Skip to main content

News & Media

News & Media Front Page

Use of Proven Heart Medicines Improves, But Not Enough

Contact

Duke Health News 919-660-1306

DURHAM, N.C. — While the use of medicines proven to save
the lives of heart patients has shown steady improvement,
investigators at the Duke
Clinical Research Institute
have determined that there is
still much need for better physician prescribing of, and
patient adherence to, life-saving medicines, particularly
continued long-term use of these medicines.

The researchers said that for the most part, physicians and
health care providers appear to be doing a reasonably good job
of prescribing the appropriate medications to their heart
patients at discharge from the hospital. However, the next
major challenge is to better understand the factors that
influence how consistently heart patients will continue to take
their medicines, the researchers said.

The most glaring example highlighted by the researchers is
aspirin, which was consistently used by only 71 percent of
patients in their study.

"It is eye-opening to be reminded how much work we still
have to do when in this day and age, only seventy-one percent
of heart patients are taking aspirin," said Duke cardiologist
Kristin Newby, M.D., lead author of a study whose results were
published online Jan. 9, 2006, in the journal Circulation. "For
a drug that is well-understood, inexpensive, easily available
and fairly well-tolerated, we should see rates in the upper 90
percent.

"We also found that other drugs that have been proven to
save lives are even less consistently used than aspirin, such
as beta-blockers, cholesterol-lowering drugs and ACE
inhibitors," Newby said. "Our analysis showed that consistent
use of these medicines could lead to significant reductions in
risk for patients with coronary artery disease."

Specifically, the researchers found that patients who were
consistent in their use of aspirin saw a 42 percent reduction
in risk of death, while beta-blocker use led to a 37 percent
reduction and lipid-lowering medicines led to a 48 percent
reduction. Patients who took all three saw a 33 percent
reduction. Among a subgroup of the analysis, those with heart
failure, consistent use of ACE inhibitors led to a 25 percent
risk reduction.

For their analysis, the team used the Duke Databank for
Cardiovascular Disease, which has collected detailed clinical
information on its cardiac catheterization patients since 1969.
Each Duke patient with coronary artery disease is contacted at
least once a year following discharge from the hospital. Since
1995, medication use also has been collected.

In the period 1995 to 2002, the team identified 31,750
patients with documented coronary artery disease. That group
was divided into those that did not have heart failure (71
percent) and those that did (29 percent).

"Among all the patients, the proportion of patients taking
each agent and combinations of agents increased over the time
of the study, with the peak for each occurring in 2002," Newby
said. About 83 percent of patients reported taking aspirin, 61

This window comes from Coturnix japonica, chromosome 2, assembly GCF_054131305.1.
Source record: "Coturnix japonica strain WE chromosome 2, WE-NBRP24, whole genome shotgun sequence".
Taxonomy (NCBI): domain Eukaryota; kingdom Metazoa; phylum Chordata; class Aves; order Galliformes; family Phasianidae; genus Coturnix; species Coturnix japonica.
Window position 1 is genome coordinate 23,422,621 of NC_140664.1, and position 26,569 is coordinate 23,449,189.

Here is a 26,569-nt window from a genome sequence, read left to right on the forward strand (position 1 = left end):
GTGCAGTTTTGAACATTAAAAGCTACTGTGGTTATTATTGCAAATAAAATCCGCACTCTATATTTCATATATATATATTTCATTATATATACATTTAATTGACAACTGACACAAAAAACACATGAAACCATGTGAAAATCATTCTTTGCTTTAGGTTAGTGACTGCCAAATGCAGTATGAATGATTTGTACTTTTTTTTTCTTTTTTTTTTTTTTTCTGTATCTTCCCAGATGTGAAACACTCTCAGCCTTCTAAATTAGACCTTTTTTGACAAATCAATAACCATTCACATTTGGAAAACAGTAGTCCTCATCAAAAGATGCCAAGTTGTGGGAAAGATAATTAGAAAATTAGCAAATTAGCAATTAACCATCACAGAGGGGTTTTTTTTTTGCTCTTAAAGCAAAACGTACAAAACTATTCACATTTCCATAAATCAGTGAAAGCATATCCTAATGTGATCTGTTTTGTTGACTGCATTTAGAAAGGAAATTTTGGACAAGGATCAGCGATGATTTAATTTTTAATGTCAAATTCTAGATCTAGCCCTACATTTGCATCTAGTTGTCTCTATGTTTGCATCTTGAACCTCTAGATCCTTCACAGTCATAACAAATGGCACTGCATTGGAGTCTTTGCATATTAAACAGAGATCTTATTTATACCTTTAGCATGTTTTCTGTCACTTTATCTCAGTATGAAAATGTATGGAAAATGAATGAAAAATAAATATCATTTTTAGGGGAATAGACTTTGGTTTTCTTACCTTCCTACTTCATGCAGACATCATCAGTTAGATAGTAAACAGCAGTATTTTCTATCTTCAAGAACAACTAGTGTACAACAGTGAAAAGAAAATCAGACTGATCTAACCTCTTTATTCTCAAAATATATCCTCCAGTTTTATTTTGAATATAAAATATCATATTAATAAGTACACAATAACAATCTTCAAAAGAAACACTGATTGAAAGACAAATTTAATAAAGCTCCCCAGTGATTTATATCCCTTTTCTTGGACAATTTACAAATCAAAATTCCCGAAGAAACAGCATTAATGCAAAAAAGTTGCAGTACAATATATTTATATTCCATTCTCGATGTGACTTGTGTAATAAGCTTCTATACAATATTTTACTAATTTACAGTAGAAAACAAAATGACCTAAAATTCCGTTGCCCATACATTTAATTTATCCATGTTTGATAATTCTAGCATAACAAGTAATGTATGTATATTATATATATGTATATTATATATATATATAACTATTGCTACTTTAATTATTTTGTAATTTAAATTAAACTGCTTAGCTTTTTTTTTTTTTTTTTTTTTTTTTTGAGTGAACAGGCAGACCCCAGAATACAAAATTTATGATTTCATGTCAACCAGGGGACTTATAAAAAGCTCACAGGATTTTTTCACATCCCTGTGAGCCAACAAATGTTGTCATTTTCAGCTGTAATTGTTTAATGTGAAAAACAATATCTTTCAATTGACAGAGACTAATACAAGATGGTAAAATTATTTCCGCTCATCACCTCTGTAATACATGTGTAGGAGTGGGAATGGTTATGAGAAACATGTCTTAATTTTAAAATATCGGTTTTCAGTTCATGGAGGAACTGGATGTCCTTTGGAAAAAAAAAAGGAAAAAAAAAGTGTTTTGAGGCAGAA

percent beta-blockers, 63 percent lipid lowering drugs and 39
percent for all three together.

"However, when we looked at those patients who were taking
the medications consistently, only seventy-one percent were
taking aspirin," Newby said. "Only forty-six percent were
consistent in their use of beta blockers, forty-three percent
for lipid lowering drugs and twenty-one percent for all
three."

For heart failure patients, use of ACE inhibitors peaked at
51 percent in 2002, with a 39 percent consistent usage rate,
she said.

Paradoxically, the team found that those patients who would
benefit the most from the consistent use of these medication
were the least likely to be taking them.

"Those patients with heart failure, who were older, or who
had other diseases had the worst overall consistent use," Newby
said. "There are still doctors who are reluctant to prescribe
these drugs to their sickest patients, maybe not realizing that
potential side effects are far outweighed by the benefits. This
represents a gap in our understanding – why is it that health
care providers appear to fear treating these patients as
aggressively as other patients?"

Newby's analysis is part of the Centers for Education and Research on
Therapeutics
(CERTs) demonstration program, a national
initiative to conduct research and provide education that
advances the optimal use of therapeutics, including drugs,
medical devices, and biological products. The program, which
consists of seven centers and a coordinating center, is
administered as a cooperative agreement by the Agency for
Healthcare Research and Quality (AHRQ), in consultation with
the U.S. Food and Drug Administration (FDA). Duke is the
research center for cardiovascular therapeutics, and also
serves as the coordinating center for the national CERTs
program.

"We as physicians have spent a great deal of time studying
how best to treat our patients while in the hospital, so now we
need to focus on better understanding the barriers to improved
compliance outside of acute medical settings," Newby said.
"This will be a much more difficult problem, since it involves
so many different factors."

The Duke CERTs team is currently organizing a randomized
clinical trial designed to better understand one facet of this
complex problem. The team plans to work with community
pharmacists to see if better communication between patients and
health care providers, including the community pharmacist can
lead to improved long-term adherence.

The American Heart Association estimates that 13.2 million
Americans have a history of coronary artery disease and
therefore are at risk of a new or recurrent cardiac event.

Other members of the Duke team were Nancy Allen LaPointe,
Pharm.D., Anita Chen, Judith Kramer, M.D., Bradley Hammill,
Elizabeth DeLong, Ph.D., Lawrence Muhlbaier, Ph.D., and Robert
Califf, M.D.

News & Media Front Page